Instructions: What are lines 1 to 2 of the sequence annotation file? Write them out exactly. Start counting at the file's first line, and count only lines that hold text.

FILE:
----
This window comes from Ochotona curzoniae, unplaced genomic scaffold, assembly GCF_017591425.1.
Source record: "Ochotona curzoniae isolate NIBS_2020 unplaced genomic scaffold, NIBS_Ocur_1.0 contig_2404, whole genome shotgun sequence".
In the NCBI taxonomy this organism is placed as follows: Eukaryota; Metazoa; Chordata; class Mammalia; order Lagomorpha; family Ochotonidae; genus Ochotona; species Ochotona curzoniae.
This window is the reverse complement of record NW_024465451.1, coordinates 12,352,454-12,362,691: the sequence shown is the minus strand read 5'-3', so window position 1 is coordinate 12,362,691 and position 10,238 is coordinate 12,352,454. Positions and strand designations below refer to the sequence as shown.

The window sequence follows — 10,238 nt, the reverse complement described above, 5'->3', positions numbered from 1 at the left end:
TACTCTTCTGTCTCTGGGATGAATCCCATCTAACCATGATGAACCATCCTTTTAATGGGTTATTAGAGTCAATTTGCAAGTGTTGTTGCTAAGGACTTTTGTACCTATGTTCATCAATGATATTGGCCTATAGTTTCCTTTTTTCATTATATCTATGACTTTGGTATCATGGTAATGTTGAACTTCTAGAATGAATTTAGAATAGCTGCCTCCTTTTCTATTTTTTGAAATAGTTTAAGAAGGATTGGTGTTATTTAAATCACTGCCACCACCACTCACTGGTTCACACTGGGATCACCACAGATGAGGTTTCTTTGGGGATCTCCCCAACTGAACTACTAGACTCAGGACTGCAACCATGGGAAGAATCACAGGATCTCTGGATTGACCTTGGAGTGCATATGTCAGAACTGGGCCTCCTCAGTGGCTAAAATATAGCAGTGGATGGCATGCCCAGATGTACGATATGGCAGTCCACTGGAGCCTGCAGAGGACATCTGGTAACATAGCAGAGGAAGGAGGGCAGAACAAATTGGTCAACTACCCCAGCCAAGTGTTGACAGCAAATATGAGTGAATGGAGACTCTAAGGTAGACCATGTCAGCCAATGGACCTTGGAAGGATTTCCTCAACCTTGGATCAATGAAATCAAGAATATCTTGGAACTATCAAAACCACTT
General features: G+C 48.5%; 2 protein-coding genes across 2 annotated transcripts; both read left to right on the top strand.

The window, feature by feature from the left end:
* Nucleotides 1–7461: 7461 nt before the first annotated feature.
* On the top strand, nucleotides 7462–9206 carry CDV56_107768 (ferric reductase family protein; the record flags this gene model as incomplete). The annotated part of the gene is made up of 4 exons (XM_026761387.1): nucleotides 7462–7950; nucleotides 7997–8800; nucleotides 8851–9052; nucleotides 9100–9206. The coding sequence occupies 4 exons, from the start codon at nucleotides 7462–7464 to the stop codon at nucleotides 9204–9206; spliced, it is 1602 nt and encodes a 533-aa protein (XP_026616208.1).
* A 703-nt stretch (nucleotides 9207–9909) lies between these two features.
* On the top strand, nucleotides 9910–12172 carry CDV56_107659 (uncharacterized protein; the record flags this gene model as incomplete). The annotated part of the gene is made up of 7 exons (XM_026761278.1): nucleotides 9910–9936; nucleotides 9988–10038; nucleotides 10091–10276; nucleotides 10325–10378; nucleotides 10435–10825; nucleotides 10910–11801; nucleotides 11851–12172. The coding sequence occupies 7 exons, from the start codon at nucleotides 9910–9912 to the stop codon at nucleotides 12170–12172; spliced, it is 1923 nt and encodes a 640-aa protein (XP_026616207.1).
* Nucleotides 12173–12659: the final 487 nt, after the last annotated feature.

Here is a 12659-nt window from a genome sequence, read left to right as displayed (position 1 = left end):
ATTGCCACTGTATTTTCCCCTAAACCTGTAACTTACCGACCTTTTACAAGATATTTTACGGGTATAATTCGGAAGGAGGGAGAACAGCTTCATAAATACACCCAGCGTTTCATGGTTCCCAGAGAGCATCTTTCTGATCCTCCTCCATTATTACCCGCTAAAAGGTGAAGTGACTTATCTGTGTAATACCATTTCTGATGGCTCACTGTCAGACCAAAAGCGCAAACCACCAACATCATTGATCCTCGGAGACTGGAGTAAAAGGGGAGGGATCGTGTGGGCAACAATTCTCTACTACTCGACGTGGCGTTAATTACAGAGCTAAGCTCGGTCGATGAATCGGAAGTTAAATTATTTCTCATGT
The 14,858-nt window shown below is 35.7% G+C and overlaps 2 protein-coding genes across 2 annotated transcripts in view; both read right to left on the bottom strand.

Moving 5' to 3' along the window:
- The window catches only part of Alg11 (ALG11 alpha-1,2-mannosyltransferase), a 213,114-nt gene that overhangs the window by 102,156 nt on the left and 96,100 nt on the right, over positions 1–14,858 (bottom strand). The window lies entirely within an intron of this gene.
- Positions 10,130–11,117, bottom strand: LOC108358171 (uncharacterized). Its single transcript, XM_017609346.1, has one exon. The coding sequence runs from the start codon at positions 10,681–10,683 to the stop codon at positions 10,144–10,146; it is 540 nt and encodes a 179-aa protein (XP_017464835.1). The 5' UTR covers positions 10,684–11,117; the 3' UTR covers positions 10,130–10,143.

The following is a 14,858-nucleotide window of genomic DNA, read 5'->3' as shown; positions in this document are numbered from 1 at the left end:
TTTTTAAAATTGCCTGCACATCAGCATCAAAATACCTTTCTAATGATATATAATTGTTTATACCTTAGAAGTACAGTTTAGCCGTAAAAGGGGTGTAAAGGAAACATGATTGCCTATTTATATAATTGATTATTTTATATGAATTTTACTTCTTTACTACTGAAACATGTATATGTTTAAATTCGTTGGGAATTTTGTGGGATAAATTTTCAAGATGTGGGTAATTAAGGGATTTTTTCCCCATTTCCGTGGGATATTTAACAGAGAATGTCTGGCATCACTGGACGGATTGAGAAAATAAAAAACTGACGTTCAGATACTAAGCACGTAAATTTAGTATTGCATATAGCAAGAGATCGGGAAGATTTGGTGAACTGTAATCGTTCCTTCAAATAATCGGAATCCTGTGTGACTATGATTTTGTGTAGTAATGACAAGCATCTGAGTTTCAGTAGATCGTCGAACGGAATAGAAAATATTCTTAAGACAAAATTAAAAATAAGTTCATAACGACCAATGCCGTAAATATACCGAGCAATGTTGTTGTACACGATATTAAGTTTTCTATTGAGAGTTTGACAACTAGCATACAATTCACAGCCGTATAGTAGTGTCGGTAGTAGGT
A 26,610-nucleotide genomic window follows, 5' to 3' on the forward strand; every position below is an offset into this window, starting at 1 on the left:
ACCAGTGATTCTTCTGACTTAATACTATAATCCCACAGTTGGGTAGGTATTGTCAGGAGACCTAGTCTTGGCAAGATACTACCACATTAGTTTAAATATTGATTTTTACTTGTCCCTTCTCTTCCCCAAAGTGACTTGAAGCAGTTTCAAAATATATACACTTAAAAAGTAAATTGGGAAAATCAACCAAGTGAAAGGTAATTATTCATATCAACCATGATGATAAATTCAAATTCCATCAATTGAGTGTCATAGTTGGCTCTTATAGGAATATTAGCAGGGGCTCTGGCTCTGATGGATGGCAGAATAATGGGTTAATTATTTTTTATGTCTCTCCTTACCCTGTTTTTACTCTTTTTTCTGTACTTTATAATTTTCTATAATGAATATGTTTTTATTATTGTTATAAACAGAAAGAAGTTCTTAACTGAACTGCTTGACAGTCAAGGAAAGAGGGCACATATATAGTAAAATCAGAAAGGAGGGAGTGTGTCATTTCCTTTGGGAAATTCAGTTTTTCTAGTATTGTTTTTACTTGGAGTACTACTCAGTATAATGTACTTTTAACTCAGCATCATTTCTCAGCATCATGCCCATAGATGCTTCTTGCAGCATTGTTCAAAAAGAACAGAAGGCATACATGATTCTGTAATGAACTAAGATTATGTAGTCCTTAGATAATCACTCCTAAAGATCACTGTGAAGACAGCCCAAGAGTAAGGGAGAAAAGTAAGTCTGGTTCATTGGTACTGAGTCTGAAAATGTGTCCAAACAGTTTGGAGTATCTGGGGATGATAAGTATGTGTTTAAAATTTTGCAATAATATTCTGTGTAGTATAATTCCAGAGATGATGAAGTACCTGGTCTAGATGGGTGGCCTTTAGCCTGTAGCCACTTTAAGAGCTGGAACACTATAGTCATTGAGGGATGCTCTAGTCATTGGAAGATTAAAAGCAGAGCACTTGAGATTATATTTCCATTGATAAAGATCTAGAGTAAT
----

This window comes from Ochotona curzoniae, unplaced genomic scaffold, assembly GCF_017591425.1.
Source record: "Ochotona curzoniae isolate NIBS_2020 unplaced genomic scaffold, NIBS_Ocur_1.0 contig_2404, whole genome shotgun sequence".